done. But, I am looking for advice on how to position my movie so that it
doesnt' get compared to HELL HOUSE and doesn't get perceived as a small
subject which another movie has already covered.

Doug Block
Thu 19 Sep 2002Link
I think there was one year where three different docs about women
boxers came out. All were very good and quite successful.

Moral is, I think you position your film as if Hell House never
existed. There's always room for different p.o.v.'s about the same
(or similar) subjects.

Byrd Mcdonald
Thu 19 Sep 2002Link
Thanks Doug.

I'm in the trenches of finishing the film, and sometimes it's hard to put
everything in perspective.

Back to the trenches, Sundance deadline on the horizon.

Byrd

Robert Goodman
Fri 20 Sep 2002Link
Wish you the best of luck with Sundance.

Byrd Mcdonald
Fri 20 Sep 2002Link
Thanks Robert.

I know the chances are slim. You gotta keep hoping.

I'm done rendering. See ya later.

Byrd

John Greer
Wed 25 Sep 2002Link
All, Anybody !!,

This issue is driving me crazy because everyone I ask has a diferent
answer. So here goes nothing...... Do I, or Do I not need a signed
release from all living persons that is in a shot segment. For
example:

I shoot footage of an event. The footage shows groups of people doing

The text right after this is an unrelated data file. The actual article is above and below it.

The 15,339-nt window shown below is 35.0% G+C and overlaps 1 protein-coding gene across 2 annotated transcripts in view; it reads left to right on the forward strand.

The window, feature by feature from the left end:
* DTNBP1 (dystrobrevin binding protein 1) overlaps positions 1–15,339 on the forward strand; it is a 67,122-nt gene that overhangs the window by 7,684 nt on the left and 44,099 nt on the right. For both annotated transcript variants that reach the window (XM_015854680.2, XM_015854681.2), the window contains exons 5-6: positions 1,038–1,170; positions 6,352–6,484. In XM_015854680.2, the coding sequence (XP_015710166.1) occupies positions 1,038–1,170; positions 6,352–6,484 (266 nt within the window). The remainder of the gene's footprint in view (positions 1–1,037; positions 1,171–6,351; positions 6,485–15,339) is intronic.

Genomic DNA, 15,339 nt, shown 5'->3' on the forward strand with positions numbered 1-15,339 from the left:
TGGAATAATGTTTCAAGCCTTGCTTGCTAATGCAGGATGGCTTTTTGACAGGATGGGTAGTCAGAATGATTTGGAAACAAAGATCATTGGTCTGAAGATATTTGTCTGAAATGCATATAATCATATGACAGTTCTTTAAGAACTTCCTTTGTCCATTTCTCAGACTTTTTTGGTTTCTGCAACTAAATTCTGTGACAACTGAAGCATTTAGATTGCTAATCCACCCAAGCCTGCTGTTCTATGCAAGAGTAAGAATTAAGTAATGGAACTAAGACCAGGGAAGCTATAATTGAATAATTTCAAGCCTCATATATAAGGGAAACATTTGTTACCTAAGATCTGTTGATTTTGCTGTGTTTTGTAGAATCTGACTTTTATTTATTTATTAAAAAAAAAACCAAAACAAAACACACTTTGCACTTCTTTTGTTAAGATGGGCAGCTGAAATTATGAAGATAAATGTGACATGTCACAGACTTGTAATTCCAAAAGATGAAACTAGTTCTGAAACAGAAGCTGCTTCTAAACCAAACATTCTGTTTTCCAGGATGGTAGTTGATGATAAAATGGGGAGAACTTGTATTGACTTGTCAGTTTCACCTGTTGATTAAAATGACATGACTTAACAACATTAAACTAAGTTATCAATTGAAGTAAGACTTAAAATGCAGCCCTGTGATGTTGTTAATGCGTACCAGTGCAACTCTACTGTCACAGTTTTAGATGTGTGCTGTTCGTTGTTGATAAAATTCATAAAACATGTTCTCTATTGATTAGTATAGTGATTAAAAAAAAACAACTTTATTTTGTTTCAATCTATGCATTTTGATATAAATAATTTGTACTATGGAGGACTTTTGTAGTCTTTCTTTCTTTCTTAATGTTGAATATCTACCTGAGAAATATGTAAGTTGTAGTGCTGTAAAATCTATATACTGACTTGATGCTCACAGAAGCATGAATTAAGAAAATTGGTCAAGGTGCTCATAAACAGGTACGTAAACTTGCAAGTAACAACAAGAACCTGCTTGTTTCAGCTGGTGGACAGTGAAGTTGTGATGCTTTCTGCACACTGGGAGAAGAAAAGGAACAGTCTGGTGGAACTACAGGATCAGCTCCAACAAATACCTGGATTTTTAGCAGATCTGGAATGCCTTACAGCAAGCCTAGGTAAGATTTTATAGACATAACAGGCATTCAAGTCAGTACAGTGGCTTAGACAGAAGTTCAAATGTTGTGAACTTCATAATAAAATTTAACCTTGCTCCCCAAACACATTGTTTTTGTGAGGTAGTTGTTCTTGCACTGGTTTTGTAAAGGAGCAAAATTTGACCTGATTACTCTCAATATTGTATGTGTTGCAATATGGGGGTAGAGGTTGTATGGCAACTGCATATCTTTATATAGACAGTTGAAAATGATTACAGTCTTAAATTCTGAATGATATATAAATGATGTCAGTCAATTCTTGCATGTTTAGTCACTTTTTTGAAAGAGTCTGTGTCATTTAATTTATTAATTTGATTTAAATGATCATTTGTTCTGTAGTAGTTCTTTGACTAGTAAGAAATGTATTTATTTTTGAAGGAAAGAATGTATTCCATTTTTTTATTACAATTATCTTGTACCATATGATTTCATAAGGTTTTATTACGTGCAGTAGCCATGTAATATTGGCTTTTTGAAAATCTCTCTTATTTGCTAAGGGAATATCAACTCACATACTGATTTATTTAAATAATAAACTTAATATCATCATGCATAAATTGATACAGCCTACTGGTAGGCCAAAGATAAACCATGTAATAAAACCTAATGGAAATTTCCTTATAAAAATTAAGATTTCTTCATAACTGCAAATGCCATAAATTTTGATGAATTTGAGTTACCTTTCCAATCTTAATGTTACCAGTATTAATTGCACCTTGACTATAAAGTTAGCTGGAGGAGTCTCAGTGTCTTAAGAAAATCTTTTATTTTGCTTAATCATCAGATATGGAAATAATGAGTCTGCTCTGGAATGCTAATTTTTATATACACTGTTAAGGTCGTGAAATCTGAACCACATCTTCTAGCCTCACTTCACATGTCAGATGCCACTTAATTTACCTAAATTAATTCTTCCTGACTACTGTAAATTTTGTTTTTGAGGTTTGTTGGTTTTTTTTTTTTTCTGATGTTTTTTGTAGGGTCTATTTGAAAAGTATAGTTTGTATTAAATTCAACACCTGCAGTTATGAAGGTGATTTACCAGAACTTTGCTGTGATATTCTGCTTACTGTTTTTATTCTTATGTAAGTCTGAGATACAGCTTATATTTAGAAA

various things. Some shots show individuals taking part in
activities. Some shots are wide shots showing multiple activities
going on. In all but the widest shots people are recognizable. The
footage will be used as part of a doc.

Question: Do I need a signed release from every recognizable person
in every shot used? Some say I do, but can't tell me why. Some tell
me no unless the person has a speaking role.

In films or docs where street sceans are shot from a moving vehicle
showing hundreds of people walking, talking, working, and playing. Do
they go back and get signed releases from all those people !!!???? I
don't see how that is possible. Thanks for any help at all in this
matter.

John

Doug Block
Wed 25 Sep 2002Link
I'm not an entertainment lawyer (okay, disclaimer out of the way)
but... personal releases are less about fear of lawsuits and more
about the need to get Errors and Omissions insurance, which any
broadcaster or distributor would want before taking on your film.

If someone sues, it's more likely they'll come after the one with the
bucks, not the poor indie docu filmmaker.

Sure, it's safer to get as many releases as you can, particularly if
they say something on camera. Or, if it's a sensitive or
controversial situation. But, generally speaking, the main concern of
the lawyers scrutinizing your film is do you have the releases of the
featured people in your various scenes.

In crowd scenes, I don't worry too much. Am I 100% guaranteed to
pass the E&O test? No. But, I calculate the slight gamble against
the knowledge that it's impossible for me to get everyone's release.

As a fallback, in post-production, you can always fuzz out the face
of those people in crowds you didn't get releases for.